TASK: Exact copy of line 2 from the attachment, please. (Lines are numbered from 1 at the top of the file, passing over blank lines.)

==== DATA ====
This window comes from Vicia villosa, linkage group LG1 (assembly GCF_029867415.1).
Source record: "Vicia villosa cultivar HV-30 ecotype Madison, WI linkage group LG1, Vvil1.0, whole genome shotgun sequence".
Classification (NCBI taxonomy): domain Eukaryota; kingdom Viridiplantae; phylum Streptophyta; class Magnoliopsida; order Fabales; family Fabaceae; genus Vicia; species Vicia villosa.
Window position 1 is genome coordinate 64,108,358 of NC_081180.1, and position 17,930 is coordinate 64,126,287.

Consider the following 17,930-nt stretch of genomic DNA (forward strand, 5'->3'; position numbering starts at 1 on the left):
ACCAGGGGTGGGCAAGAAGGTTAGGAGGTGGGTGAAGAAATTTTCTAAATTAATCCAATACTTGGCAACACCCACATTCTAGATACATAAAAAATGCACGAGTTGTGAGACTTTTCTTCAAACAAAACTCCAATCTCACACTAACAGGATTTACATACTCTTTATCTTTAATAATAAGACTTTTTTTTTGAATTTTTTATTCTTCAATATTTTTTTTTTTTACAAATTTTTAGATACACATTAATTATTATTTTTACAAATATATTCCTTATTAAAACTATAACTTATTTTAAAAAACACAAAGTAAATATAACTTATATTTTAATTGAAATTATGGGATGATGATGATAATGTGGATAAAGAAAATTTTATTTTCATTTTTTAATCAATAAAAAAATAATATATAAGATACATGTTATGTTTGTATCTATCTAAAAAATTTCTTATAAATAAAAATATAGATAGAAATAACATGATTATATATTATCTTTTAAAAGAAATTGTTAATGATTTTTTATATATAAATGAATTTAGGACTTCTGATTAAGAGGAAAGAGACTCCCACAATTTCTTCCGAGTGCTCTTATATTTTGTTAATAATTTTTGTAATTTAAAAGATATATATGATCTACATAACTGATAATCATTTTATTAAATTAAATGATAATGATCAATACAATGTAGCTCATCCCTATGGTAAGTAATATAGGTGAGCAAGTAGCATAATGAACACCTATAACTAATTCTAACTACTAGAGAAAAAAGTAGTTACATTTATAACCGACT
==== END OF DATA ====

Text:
Source record: "Vicia villosa cultivar HV-30 ecotype Madison, WI linkage group LG1, Vvil1.0, whole genome shotgun sequence".